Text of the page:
Image: Tara Winstead via Pexels – The current state of generative AI lacks critical abilities that would allow it to play a more significant part in journalism, despite its potential usefulness in areas such as information synthesis, editing, and informing reporting, says AI editor Madhumita Murgia.
By Dominic Naidoo
The emergence of Artificial Intelligence-powered Generative Pre-trained Transformer, better known as ChatGPT, has immensely changed the technological working world, for better or for the worse, depending on who you ask.
Yes, AI has been around in many forms for decades. Google’s auto-fill search feature is AI, the autocorrect on your smartphone is AI, and most of the filters on Instagram, TikTok or Snapchat are forms of AI. So why has ChatGPT become such a prolific feature in life today?
Only two months after its launch in late November, the chatbot had 100 million monthly active users in January, according to data from Similarweb.
A study from Swiss bank UBS noted that “in 20 years following the internet space, we cannot recall a faster ramp in a consumer internet app”.
OpenAI, which owns and hosts ChatGPT, recently became one of the 50 most visited websites in the world, according to Digital-adoption.com.
For the Reuters Institute, Francesco Marconi, Madhumita Murgia, Charlie Beckett discussed the impact of generative AI on the news industry.
Since ChatGPT was launched, journalists around the world have been discussing its potential impact on the news industry and to the writing profession in general.
Some of the questions asked on social media pages and discussion forums include: How many journalists will be replaced by the rise of generative artificial intelligence? How fast will this process take place?
Which journalists will be most vulnerable to this kind of disruption? And should we see ChatGPT as a challenge or as an opportunity to solve some of the problems the news industry faces?
Francesco Marconi is the co-founder of the real-time information startup AppliedXL and works as a computational journalist. He has held positions as the co-lead for AI and news automation at the Associated Press and the R&D Chief at The Wall Street Journal.
In 2020, Marconi wrote Newsmakers: Artificial Intelligence and the Future of Journalism, a book addressing AI and journalism.
Madhumita Murgia has taken on the role of artificial intelligence editor at the Financial Times. She most recently served as the FT’s European technology correspondent.
JournalismAI is led by Professor Charlie Beckett of the London School of Economics (LSE) and its journalism think tank, Polis. The project not only publishes a report on the state of AI in the news industry, but also hosts a fellowship programme for journalists and engineers, provides training for small newsrooms, and collects and organises instances of AI’s use in the news industry.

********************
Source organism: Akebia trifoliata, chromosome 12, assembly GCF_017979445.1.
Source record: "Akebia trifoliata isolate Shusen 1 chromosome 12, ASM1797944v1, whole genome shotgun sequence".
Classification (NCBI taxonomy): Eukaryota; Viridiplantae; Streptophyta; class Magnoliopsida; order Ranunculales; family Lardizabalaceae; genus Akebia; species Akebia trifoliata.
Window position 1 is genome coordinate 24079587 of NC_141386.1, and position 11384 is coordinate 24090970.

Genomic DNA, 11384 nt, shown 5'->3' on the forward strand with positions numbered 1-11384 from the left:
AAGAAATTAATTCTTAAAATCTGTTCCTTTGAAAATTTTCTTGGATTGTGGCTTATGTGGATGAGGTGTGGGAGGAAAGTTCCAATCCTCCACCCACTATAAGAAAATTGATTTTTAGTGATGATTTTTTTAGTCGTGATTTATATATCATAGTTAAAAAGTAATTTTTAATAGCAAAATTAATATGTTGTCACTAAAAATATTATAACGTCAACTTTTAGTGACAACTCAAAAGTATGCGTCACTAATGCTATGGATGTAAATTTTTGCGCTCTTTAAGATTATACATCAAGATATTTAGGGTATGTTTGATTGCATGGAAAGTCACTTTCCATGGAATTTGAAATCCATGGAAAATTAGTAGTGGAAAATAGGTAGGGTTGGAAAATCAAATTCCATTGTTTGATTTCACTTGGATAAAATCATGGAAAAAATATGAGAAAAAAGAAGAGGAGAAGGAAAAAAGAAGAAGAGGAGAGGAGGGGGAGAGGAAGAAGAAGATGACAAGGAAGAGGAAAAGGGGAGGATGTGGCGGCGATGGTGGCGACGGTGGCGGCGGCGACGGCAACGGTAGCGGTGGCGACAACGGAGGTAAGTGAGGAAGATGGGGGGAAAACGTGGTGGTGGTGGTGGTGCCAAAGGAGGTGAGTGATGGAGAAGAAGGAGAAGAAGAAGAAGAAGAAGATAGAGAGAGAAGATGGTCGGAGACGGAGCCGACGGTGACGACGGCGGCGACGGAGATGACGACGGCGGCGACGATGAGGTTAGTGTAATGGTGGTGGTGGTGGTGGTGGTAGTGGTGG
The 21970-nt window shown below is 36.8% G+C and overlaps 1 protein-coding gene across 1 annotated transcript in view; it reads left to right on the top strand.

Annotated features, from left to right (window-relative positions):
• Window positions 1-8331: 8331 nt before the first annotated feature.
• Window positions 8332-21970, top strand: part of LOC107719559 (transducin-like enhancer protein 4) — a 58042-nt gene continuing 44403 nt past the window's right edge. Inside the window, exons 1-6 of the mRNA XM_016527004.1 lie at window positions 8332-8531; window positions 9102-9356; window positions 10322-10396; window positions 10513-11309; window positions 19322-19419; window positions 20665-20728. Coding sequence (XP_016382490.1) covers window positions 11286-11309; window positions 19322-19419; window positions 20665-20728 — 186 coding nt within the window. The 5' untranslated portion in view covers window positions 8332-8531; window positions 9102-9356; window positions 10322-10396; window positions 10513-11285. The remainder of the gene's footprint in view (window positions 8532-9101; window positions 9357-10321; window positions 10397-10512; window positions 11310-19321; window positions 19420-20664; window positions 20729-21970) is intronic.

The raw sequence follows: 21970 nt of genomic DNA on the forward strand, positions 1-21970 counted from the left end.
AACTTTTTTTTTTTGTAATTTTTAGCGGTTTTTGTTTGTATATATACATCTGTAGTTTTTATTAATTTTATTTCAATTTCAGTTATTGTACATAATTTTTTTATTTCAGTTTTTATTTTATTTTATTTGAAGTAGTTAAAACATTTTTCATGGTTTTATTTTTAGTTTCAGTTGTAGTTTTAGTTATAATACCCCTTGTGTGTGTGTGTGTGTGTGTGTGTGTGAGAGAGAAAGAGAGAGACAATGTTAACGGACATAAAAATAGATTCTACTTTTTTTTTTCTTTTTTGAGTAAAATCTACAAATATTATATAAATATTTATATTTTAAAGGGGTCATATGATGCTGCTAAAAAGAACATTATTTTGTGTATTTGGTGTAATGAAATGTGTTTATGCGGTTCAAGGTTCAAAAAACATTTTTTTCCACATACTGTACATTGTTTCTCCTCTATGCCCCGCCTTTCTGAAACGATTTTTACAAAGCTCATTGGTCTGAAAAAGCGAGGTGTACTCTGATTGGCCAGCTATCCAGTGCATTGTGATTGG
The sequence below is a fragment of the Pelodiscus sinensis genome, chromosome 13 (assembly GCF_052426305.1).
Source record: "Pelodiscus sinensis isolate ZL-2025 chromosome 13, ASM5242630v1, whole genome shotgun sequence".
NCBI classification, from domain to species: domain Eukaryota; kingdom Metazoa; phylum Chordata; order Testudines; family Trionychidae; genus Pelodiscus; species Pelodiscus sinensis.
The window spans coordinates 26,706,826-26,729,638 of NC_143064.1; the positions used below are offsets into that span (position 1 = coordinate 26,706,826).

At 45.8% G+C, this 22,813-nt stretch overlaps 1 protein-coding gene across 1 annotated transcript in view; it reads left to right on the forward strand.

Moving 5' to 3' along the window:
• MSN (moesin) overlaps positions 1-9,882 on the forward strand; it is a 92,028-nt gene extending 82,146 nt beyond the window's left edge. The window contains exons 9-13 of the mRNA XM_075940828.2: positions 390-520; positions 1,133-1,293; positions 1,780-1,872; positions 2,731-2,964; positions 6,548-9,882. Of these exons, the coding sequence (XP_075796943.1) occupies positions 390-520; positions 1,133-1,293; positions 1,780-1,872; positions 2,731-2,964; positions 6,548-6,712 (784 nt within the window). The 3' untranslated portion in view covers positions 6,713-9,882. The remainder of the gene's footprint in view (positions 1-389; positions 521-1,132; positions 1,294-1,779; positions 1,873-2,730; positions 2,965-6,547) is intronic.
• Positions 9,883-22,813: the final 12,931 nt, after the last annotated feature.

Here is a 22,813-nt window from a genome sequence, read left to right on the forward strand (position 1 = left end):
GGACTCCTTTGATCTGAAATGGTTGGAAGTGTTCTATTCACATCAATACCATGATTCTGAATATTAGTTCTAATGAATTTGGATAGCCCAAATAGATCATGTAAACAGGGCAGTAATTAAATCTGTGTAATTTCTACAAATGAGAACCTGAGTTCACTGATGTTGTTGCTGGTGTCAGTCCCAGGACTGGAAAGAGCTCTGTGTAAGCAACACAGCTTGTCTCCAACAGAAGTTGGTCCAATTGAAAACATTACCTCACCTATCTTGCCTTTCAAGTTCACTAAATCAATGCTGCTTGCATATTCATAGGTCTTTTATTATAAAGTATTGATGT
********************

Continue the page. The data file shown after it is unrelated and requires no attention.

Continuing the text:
Many publications already make minimal use of AI to improve their processes. Others are envisioning whole novel frameworks enabled by the technology.
Since last November, several creative uses for this technology have been proposed, with journalists frequently testing the writing and editing abilities of chatbots.
Murgia speculates that the widespread interest in ChatGPT and similar tools stems in part from its user-friendliness and ability to function in an entirely natural language setting.
Even if it is only a highly sophisticated form of predictive technology, “it feels like there is an intelligence there,” she explains.
Since the language models these tools use require human guidance, the content they produce is derivative rather than original. The model learns by exposure to a certain set of inputs before producing novel results depending on those inputs.
Murgia argues that the current state of generative AI lacks critical abilities that would allow it to play a more significant part in journalism, despite its potential usefulness in areas such as information synthesis, editing, and informing reporting.
“Given its current state, it is not novel. It is not a completely novel concept. It makes use of previously collected data,” Murgia contends, “It lacks both the analytic capacity and the voice.”
She says that this means generative AI cannot keep up with reader demand for deeper dives into topics at publications like the Financial Times.
Both Google and Microsoft’s new AI-powered tools have made factual errors in public demonstrations, which is another barrier to generative AI playing a larger role in journalism. For example, readers may be sent to a nonexistent reference by ChatGPT.
“These models often have difficulty generating accurate and factual information regarding current events or real-time data,” remarked Marconi.